The longer I live, the more I have discovered that in everything that outrages me, someone else got outraged long before I did, and they went to work in it to turn the tide and sow the seeds of a better future. Sometimes their work of reform is what led to my outrage, and instead seeing the good they have done, I am only looking at the harm they have unintentionally caused or the problem they haven’t dealt with yet. Too often because of my own myopic focus on what needs to be reformed next, I have alienated those I should have recruited.

So start by looking for the good instead of only fixating on the bad. Allow gratitude to come alongside your outrage. Step out of the shadows of those who have gone before you and instead learn to stand on their shoulders. Not only will you win a hearing, you might just find that some of those you thought were your enemies will actually become your friends.

2. Embrace the pain yourself before exposing others.

Tolstoy famously said, “Everyone thinks of changing the world, but no one thinks of changing himself.” There might not be a more fitting word for this moment in history.

Tolstoy meant that in order to create the change we long to see, we must first locate the problem not just outside ourselves but within us. Where have we contributed to or engaged in what we are so good at pointing out in the lives of others? How can we empathize with those we stand so ready to accuse? Where must change happen in us before we are ready to create change outside of us?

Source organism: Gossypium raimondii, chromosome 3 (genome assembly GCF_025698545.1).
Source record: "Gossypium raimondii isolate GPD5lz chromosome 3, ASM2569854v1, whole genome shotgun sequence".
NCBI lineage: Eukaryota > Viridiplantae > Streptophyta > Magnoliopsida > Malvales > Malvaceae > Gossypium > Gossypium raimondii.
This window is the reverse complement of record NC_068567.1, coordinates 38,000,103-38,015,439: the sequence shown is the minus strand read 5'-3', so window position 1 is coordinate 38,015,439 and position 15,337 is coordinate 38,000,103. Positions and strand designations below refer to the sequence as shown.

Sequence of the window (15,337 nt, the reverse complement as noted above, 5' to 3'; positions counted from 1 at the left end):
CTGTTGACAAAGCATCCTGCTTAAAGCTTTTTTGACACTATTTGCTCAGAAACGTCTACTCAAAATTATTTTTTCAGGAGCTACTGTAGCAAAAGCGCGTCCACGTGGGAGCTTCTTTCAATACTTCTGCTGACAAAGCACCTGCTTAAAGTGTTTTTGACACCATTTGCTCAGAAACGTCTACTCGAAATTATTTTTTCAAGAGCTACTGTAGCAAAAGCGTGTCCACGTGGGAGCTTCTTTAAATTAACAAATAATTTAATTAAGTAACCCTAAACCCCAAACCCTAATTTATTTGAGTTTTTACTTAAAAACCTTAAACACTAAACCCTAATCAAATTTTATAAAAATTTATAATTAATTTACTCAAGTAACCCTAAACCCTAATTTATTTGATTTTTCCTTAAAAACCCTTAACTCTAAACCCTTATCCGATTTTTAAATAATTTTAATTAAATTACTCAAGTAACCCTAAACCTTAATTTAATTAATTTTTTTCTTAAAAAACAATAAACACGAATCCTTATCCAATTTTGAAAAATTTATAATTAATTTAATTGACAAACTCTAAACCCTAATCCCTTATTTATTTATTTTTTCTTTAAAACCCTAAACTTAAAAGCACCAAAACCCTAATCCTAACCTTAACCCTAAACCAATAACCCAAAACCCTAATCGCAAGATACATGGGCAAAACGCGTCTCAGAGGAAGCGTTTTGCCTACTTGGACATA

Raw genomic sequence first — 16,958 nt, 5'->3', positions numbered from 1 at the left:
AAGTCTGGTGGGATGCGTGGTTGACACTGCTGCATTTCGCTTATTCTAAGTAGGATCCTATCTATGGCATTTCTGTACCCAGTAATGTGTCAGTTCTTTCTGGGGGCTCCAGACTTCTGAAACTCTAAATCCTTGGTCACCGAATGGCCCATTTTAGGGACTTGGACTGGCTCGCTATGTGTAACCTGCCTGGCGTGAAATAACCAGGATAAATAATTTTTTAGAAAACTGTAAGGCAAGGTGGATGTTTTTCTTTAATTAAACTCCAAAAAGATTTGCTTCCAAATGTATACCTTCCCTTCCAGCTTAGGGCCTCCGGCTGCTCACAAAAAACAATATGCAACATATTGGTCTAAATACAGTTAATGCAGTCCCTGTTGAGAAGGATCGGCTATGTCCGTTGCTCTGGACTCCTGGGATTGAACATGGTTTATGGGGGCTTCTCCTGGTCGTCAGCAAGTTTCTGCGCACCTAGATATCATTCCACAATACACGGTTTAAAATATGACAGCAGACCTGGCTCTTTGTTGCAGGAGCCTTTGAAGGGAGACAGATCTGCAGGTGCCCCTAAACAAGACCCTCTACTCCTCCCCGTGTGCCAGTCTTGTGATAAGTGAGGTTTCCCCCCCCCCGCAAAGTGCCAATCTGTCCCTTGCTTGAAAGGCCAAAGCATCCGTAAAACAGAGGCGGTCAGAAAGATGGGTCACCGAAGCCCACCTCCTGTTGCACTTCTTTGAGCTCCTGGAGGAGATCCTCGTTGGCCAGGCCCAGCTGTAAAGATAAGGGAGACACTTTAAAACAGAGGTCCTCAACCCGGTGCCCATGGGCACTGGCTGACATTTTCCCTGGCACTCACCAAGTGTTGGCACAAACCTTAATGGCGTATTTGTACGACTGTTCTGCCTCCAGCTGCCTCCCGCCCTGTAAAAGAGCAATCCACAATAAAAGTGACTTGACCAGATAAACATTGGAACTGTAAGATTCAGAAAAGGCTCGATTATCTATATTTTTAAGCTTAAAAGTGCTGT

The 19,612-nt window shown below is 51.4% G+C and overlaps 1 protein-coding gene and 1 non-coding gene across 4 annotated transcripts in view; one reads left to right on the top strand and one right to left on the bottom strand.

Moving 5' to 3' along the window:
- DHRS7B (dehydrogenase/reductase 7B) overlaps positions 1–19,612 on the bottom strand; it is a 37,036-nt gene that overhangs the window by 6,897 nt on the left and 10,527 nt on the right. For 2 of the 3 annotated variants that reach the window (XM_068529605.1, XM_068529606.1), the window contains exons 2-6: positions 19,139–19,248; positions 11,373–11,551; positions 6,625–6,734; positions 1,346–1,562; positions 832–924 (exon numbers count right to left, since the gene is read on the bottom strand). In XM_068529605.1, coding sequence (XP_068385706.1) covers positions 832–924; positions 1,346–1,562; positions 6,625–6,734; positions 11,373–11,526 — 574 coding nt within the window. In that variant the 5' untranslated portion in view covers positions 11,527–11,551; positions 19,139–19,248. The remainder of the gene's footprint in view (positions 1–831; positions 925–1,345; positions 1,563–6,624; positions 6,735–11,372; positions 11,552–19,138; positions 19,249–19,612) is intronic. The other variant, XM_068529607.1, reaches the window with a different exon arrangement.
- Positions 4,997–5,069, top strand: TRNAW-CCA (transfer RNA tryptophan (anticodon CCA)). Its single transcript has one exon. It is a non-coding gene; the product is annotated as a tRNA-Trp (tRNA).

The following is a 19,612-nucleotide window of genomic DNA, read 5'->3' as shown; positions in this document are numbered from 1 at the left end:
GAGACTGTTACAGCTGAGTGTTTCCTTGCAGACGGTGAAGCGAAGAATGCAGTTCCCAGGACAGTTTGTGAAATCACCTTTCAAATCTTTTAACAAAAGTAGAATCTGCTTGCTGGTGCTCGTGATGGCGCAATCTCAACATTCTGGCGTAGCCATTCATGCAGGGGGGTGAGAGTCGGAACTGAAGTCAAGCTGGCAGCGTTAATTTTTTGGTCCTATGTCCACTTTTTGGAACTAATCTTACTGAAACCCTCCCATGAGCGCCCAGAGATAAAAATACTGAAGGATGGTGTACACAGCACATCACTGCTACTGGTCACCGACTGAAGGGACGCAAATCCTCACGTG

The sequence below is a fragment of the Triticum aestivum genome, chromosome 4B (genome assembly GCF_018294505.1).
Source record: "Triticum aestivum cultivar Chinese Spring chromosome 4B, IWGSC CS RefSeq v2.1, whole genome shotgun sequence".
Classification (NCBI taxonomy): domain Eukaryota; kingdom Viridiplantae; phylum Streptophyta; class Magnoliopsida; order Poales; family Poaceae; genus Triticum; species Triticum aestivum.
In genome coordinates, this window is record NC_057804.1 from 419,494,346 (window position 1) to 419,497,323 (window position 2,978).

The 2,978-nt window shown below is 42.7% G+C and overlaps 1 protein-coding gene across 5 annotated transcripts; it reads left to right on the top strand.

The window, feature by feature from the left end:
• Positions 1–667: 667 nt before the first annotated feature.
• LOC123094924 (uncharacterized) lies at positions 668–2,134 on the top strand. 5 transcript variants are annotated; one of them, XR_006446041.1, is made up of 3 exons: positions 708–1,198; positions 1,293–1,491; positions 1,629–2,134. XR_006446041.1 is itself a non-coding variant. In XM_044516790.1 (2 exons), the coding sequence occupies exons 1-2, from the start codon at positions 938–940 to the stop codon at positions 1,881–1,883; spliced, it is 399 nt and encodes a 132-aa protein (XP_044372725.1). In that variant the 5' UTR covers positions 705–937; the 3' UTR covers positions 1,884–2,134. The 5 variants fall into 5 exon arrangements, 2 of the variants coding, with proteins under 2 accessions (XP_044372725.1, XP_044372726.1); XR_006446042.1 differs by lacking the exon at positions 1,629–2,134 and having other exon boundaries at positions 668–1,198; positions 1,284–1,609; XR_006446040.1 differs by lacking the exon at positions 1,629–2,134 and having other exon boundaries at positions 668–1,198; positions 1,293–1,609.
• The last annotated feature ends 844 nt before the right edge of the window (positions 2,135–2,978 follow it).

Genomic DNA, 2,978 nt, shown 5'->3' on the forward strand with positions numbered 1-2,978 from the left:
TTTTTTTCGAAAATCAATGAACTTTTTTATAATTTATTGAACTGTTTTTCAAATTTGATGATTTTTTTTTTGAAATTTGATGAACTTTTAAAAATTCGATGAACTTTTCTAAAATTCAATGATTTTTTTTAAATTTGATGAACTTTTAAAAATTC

3. Step up when others give up.

If there is anything I have learned from the schoolmaster of time it is that change doesn’t happen immediately. There are no overnight success stories, only “overnight successes” that are 20 years in the making. While the world tries to sell you a silver bullet, get used to a world where there are none.

The truth is that most people don’t fail—they just give up too soon. So find a community that will help you believe on the days you stop believing. And just when you are ready to give up, choose to step up again to the passion that drives you to the end of your strength. You might just find that what feels like the end of you is actually the beginning of what God wants to do through you.

In fact, this is often how outrage becomes courage. It is often when a person reaches the end of themselves in outrage that they truly gain clarity in their calling. Clarity produces confidence, and maintaining confidence under pressure is what courage is all about.

Dave Rhodes

Dave is the Pastor of Discipleship and Movement Initiatives at Grace Fellowship Church in Atlanta, Georgia. He is the co-founder of Younique and Wayfarer, and a collaborative partner for 100 Movements, 10,000 Fathers. Before coming to Grace Fellowship, Dave served as the U.S. Team Leader for 3DM and as Lead Strategist for Wayfarer. Dave has authored several books and resources including Redefining Normal: An Open Invitation for Ordinary People Wanting to Become Extraordinary Disciples. Dave graduated from Palm Beach Atlantic University and went on to graduate from Beeson Divinity School with Master of Divinity. Dave is married to Kim and the father of 3 fabulous children—Emma, Izzie and Frankie.